Legalizing online poker in California has been a long, slow grind and borne scant results. In Sacramento online poker has been sheer gridlock for over five years.
California legislators, tribal factions, card rooms, and other interest groups have deliberated, cajoled, and compromised, but many issues are still unresolved.
The process has been frustrating. Which could explain why, when a remote California tribe declared they would take matters into their own hands and launch an online poker site, virtually everyone took notice.
It began in June when the small, previously little-known tribe located in Southern California, the Iipay Nation of Santa Ysabel, walked on to the main stage of the online poker debate, made their speech, and effectively “dropped the mic,” declaring they would launch an online poker site in California without legislative approval.
Santa Ysabel’s objective
The Santa Ysabel tribe’s plan was to launch an online poker site under the pretext that online poker falls under the definition of Class II gaming as found in the 1988 Indian Gaming Regulatory Act (IGRA).
To prove they were serious, Santa Ysabel unveiled their play-money website, PrivateTable.com and announced a trio of partners that would assist them in the efforts:
- The much maligned Kahnawake Tribe (located in Canada) would house the servers and act as the regulatory body overseeing the tribe’s online offerings.
- A newly minted payment processor, FinPay, with a questionable history in the industry, would handle the payment processing end of the operation.
- And Dobrosoft/IG Soft, which currently provides the online poker software to several offshore, unregulated online poker rooms operating in the United States, would provide the poker client.
After several delays and false alarms the tribe eventually launched an online gaming site, but it wasn’t their proposed PrivateTable.com online poker room, instead it was an online bingo site, DesertRoseBingo.com.
Just days after the launch of Desert Rose, California Attorney General Kamala Harris filed a complaint and Temporary Restraining Order (TRO) against Santa Ysabel’s online bingo site, and the DOJ later added a UIGEA violation to the list of charges already rendered by the California AG.
And with that the Santa Ysabel’s online poker gambit came to a crashing halt. Although the tribe has since pushed back on these injunctions, and are posturing that the launch of a real-money online poker site is still imminent. At the same time the tribe’s online bingo site is currently still up and running until this is decided in court.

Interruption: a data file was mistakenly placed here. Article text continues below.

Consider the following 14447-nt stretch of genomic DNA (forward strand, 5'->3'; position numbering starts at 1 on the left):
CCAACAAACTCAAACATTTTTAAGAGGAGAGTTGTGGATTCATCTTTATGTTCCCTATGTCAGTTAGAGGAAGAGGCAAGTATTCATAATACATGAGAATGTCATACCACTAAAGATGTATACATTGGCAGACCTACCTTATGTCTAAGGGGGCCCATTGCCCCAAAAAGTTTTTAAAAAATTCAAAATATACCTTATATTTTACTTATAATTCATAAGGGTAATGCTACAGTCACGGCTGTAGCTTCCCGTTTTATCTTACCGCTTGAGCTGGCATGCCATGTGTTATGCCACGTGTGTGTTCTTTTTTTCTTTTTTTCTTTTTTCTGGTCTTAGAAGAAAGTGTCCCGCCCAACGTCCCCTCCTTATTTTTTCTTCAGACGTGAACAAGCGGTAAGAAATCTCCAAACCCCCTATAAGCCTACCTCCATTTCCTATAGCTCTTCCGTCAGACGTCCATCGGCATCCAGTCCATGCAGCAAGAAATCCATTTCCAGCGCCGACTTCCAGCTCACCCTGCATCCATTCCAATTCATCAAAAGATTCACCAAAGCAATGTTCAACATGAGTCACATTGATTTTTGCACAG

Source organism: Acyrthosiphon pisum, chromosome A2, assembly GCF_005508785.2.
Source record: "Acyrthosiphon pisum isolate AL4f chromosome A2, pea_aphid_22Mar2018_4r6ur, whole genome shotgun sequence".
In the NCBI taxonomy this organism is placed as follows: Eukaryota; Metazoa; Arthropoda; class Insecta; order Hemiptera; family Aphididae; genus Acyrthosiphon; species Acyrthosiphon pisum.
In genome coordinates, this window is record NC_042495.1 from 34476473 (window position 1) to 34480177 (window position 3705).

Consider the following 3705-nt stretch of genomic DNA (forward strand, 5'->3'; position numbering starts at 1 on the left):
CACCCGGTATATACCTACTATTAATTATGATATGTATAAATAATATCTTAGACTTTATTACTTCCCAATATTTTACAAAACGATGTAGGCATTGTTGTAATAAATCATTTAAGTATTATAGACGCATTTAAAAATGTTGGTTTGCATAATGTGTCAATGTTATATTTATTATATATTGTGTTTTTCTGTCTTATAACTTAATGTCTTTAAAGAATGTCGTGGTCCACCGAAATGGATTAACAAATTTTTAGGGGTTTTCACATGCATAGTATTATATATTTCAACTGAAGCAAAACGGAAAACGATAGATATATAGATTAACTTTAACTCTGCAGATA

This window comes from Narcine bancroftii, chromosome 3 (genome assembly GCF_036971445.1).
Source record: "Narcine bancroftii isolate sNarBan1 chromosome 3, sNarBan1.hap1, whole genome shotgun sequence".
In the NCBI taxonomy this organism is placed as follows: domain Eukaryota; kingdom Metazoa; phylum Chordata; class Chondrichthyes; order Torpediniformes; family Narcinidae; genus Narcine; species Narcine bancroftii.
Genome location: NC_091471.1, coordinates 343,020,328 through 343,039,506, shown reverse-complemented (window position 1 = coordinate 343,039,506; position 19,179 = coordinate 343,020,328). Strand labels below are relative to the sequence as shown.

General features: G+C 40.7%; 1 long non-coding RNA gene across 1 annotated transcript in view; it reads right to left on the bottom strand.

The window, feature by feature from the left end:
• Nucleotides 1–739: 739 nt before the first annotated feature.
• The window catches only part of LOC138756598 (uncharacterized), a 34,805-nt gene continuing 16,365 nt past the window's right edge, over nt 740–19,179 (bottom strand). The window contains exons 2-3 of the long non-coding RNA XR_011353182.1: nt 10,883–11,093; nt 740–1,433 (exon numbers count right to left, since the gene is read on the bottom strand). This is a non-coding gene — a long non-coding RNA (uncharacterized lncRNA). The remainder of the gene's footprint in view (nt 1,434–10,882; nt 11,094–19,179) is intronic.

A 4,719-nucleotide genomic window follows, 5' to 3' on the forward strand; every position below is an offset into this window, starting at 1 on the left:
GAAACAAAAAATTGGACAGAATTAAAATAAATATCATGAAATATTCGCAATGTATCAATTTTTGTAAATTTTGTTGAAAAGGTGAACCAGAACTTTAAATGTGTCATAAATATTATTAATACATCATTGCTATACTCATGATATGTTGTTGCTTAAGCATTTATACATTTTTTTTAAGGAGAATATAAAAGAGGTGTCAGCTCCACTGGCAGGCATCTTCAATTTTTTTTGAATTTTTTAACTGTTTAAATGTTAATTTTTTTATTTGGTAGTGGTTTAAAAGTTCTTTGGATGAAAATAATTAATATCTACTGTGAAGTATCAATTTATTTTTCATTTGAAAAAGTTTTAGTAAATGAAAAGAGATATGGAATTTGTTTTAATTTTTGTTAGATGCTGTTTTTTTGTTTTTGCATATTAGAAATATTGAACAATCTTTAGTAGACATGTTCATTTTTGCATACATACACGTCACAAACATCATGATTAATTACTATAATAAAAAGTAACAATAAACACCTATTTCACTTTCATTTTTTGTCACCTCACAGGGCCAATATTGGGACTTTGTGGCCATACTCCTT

Questions from the outset
From the outset the Santa Ysabel’s motives and sincerity were questioned. Were they courting support and trying to gauge the level of opposition to their cause? Were they merely attempting to strengthen their bargaining position in a new tribal compact? Did they feel they were in fact justified to launch an online poker site under Class II gaming?
There were also concerns over what would happen if they succeeded? Would any tribe in any state suddenly able to launch an online poker site on their own accord?
Other commentators openly questioned how a small tribe that had closed its land-based casino just months before, owing millions of dollars to creditors, was able to find startup capital, and how they planned on financing such a monumental undertaking?
As much as we would like to see online poker return to the U.S., online poker advocates should be thankful the Santa Ysabel’s iGaming gambit started and finished with online bingo.
Despite Santa Ysabel’s repeated protestations that this would be 100% legal, even if we assume it is, the tribe’s online poker room would not be playing by the same rules as the legal online poker rooms in Nevada, Delaware, and New Jersey, and may do harm than good.
To start with, Santa Ysabel would not be using a third-party player verification service. They would not be using a licensed geolocation company.
Another worrisome aspect of this venture is the decisions and oversight would be handled by a tribe that already bankrupted their land-based casino and owes millions from this failed gambling venture.
This lack of outside oversight from the state was apparent before they ever dealt a hand of poker, with just a cursory look at their chosen partners: FinPay, Dobrosoft, and the Kahnawake Tribe, which has perhaps the most flies.
With the Kahnawake’s setting the rules, there would be zero controls concerning the holding of player deposits in segregated accounts, considering they imposed no such restrictions on the other online poker rooms they licensed –Ultimate Bet and Absolute Poker included.
PrivateTable.com would be, for all intents and purposes, an unregulated offshore online poker room that happened to be headquartered in the United States – right down to the software they were using.
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